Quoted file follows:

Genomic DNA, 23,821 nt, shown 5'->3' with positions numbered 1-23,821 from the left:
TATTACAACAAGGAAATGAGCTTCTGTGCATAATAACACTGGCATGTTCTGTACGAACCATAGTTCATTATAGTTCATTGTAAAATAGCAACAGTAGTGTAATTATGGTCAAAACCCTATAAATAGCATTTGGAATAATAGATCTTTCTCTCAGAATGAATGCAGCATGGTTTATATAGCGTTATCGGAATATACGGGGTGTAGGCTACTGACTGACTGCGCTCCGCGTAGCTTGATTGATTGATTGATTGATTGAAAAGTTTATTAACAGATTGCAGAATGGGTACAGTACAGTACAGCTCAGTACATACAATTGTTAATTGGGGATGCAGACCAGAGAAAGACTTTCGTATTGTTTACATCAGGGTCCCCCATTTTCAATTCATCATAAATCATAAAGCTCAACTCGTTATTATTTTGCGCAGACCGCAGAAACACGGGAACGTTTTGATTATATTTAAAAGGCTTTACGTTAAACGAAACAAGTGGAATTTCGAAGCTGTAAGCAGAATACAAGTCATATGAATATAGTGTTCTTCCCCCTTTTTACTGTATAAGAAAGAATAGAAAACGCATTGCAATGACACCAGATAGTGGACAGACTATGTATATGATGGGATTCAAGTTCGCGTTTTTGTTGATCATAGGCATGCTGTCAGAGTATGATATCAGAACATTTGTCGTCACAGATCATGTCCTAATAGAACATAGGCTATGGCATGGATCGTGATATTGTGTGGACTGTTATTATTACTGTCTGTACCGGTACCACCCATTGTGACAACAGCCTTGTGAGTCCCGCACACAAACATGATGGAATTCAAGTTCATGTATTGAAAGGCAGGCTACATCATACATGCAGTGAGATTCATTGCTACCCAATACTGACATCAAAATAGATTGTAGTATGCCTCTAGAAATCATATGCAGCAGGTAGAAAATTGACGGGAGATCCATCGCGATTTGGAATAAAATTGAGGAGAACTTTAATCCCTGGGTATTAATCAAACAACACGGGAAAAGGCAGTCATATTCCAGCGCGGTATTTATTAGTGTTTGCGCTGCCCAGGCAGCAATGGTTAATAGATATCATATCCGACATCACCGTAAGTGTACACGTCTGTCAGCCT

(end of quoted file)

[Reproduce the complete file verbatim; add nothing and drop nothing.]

Genomic DNA, 23,821 nt, shown 5'->3' with positions numbered 1-23,821 from the left:
TATTACAACAAGGAAATGAGCTTCTGTGCATAATAACACTGGCATGTTCTGTACGAACCATAGTTCATTATAGTTCATTGTAAAATAGCAACAGTAGTGTAATTATGGTCAAAACCCTATAAATAGCATTTGGAATAATAGATCTTTCTCTCAGAATGAATGCAGCATGGTTTATATAGCGTTATCGGAATATACGGGGTGTAGGCTACTGACTGACTGCGCTCCGCGTAGCTTGATTGATTGATTGATTGATTGAAAAGTTTATTAACAGATTGCAGAATGGGTACAGTACAGTACAGCTCAGTACATACAATTGTTAATTGGGGATGCAGACCAGAGAAAGACTTTCGTATTGTTTACATCAGGGTCCCCCATTTTCAATTCATCATAAATCATAAAGCTCAACTCGTTATTATTTTGCGCAGACCGCAGAAACACGGGAACGTTTTGATTATATTTAAAAGGCTTTACGTTAAACGAAACAAGTGGAATTTCGAAGCTGTAAGCAGAATACAAGTCATATGAATATAGTGTTCTTCCCCCTTTTTACTGTATAAGAAAGAATAGAAAACGCATTGCAATGACACCAGATAGTGGACAGACTATGTATATGATGGGATTCAAGTTCGCGTTTTTGTTGATCATAGGCATGCTGTCAGAGTATGATATCAGAACATTTGTCGTCACAGATCATGTCCTAATAGAACATAGGCTATGGCATGGATCGTGATATTGTGTGGACTGTTATTATTACTGTCTGTACCGGTACCACCCATTGTGACAACAGCCTTGTGAGTCCCGCACACAAACATGATGGAATTCAAGTTCATGTATTGAAAGGCAGGCTACATCATACATGCAGTGAGATTCATTGCTACCCAATACTGACATCAAAATAGATTGTAGTATGCCTCTAGAAATCATATGCAGCAGGTAGAAAATTGACGGGAGATCCATCGCGATTTGGAATAAAATTGAGGAGAACTTTAATCCCTGGGTATTAATCAAACAACACGGGAAAAGGCAGTCATATTCCAGCGCGGTATTTATTAGTGTTTGCGCTGCCCAGGCAGCAATGGTTAATAGATATCATATCCGACATCACCGTAAGTGTACACGTCTGTCAGCCT